Talking to the Cast of A Streetcar Named Desire (UC Follies) – blogUT

When I ask how rehearsal is going, there’s a heavy silence.

“Good,” says Madeleine Yachnin, the production’s Blanche, and everyone agrees. She is part of a daring young cast of students, some experienced – like Yachnin, who is a recent graduate of the UofT Drama Department – and some first-years. They face the challenge of mounting a famously difficult play, and one of the most recognizable shows of all time, in front of peers, teachers, and the public.

Morgan explains that “It’s a lot of work.” The cast is confronted every day by a script that demands characters to be at emotional extremes, to say nothing of the audience’s expectations. “It’s terrifying to take on this huge, huge role,” Yachnin confesses, adding, “I’ll never be Vivian Leigh”.

Reece Presley has played Stanley before, but “when I previously played him, I played him a bit more soft,” Presley says. This time around, he’s exploring Stanley’s dark, passionate side, which he describes as playing “a little more of a bad guy.”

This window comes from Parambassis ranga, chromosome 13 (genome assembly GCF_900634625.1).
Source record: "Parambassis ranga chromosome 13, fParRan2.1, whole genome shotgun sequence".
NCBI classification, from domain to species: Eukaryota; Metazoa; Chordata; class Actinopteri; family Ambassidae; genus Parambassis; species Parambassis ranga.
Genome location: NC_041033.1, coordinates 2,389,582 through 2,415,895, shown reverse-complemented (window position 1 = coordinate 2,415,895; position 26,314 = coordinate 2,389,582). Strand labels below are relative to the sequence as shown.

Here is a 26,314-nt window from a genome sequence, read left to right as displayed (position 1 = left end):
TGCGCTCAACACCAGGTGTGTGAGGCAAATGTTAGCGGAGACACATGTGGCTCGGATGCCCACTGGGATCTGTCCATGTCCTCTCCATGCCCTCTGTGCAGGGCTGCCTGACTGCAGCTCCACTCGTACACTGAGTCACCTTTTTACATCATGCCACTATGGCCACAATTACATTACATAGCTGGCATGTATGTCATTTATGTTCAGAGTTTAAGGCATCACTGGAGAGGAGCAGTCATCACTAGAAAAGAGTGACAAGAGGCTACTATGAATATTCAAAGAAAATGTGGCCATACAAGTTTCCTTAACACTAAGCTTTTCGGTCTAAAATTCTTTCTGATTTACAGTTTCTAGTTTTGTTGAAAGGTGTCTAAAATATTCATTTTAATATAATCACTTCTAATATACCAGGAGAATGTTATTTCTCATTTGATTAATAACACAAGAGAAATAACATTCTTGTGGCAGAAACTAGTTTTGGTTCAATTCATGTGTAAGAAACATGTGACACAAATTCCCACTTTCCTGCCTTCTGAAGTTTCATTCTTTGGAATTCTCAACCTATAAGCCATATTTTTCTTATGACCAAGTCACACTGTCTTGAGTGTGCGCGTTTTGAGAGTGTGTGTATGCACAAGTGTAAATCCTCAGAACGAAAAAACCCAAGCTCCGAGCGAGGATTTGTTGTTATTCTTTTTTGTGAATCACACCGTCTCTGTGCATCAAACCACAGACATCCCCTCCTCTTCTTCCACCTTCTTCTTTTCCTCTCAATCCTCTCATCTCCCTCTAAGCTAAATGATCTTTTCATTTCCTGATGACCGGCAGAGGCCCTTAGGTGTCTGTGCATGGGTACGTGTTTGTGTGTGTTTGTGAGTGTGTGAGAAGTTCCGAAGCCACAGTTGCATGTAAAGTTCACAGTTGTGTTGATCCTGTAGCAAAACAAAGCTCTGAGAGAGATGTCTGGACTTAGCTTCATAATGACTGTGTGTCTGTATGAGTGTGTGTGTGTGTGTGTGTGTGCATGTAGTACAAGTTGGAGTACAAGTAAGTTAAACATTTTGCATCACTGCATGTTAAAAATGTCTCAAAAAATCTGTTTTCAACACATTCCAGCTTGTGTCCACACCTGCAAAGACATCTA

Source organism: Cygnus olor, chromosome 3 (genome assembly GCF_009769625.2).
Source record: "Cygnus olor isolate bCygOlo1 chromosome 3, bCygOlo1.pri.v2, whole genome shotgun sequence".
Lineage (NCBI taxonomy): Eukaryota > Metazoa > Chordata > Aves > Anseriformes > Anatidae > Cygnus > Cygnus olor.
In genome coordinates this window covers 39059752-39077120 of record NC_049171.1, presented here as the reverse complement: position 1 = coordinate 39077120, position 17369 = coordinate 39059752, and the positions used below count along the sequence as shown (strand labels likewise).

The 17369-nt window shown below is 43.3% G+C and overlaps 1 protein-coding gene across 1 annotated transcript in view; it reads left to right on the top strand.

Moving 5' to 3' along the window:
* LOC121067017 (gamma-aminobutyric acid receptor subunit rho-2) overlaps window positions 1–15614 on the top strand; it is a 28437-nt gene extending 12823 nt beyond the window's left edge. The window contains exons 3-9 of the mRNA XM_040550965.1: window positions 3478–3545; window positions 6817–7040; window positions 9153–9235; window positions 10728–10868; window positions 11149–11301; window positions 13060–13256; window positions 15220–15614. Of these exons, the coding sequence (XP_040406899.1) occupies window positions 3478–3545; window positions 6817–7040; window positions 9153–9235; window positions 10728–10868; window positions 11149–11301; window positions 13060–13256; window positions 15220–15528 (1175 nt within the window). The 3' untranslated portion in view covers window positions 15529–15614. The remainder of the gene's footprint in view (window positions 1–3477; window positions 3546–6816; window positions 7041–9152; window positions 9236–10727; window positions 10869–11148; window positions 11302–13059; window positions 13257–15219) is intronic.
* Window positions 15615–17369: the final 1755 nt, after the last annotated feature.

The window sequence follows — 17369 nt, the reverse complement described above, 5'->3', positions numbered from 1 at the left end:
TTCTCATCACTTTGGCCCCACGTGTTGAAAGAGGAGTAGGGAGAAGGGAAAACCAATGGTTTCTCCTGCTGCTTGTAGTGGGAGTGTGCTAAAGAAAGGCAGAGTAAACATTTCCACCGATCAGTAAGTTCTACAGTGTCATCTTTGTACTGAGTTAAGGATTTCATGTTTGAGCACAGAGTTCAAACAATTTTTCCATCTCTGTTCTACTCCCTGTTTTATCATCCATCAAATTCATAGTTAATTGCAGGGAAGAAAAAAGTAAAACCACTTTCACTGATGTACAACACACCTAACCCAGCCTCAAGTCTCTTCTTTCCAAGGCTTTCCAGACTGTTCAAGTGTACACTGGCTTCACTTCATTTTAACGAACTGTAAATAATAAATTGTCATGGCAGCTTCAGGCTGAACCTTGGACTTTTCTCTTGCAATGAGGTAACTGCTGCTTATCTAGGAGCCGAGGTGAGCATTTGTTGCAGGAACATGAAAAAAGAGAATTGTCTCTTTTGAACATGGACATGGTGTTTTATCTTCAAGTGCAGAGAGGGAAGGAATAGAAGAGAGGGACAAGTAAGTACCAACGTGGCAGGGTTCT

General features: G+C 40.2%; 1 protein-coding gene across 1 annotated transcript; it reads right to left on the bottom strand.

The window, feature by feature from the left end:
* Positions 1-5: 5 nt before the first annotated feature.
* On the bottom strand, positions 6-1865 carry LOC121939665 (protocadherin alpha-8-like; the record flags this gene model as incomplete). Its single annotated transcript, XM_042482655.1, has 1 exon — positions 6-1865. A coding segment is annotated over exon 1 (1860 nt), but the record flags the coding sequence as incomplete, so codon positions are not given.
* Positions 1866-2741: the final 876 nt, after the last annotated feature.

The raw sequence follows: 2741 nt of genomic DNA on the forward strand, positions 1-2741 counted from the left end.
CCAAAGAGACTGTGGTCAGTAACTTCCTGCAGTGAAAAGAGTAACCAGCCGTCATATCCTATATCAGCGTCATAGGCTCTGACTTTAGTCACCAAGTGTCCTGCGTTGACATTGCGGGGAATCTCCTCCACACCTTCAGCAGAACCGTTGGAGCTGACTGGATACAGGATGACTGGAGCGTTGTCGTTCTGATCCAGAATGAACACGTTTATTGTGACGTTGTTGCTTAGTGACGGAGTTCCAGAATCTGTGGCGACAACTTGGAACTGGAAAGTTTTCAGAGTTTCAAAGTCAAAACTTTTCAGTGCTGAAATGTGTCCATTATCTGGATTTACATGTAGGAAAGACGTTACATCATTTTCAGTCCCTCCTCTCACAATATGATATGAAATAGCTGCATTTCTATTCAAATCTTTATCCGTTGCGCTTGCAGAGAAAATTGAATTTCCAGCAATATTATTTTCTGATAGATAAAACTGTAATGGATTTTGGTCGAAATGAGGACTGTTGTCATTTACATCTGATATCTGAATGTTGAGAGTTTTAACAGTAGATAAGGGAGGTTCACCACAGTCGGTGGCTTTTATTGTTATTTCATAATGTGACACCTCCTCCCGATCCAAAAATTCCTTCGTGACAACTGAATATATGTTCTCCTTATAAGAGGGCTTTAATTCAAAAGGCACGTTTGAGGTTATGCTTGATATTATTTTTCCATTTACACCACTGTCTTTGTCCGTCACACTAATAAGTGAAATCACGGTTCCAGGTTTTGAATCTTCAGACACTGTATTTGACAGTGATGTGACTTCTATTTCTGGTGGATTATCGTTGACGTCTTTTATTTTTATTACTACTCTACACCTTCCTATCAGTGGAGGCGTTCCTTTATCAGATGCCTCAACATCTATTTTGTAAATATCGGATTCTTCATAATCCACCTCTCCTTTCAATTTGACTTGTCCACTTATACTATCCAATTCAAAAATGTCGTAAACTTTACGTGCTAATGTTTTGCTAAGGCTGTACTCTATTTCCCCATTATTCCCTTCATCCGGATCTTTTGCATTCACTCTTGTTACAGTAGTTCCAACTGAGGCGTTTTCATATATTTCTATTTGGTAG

“To say the least,” Yachnin adds. She has also played her role, but in Interior Panic, an earlier Tennesse Williams project that would eventually develop into Streetcar.

What makes it worth the effort?

The cast start their answers a few times, but can’t find the words. “We want to explore the violence because we are seeing this right now,” Yachnin finally says. Her character is the most iconic rape victim in contemporary drama. “We are bombarded with sexual abuse, domestic violence. We were thinking a lot about Jian Ghomeshi when that came up.”

In one of the Follies’ earlier productions of the year, Woyzeck, disturbing action was represented by abstract scenes involving paint and water. The director wanted to avoid triggering a reaction in her audience. But Streetcar is different.

“We explore the tough content, and we’re going to show the tough content,” Yachnin declares.

Elyse Waugh, the production’s assistant director, has been quiet until now. Carefully, she explains: “To visualize this in a performance, and to make people think about that. To think that yes, stuff like this does happen. On a university campus.”

A Streetcar Named Desire runs from November 29-December 6.

Tickets here.

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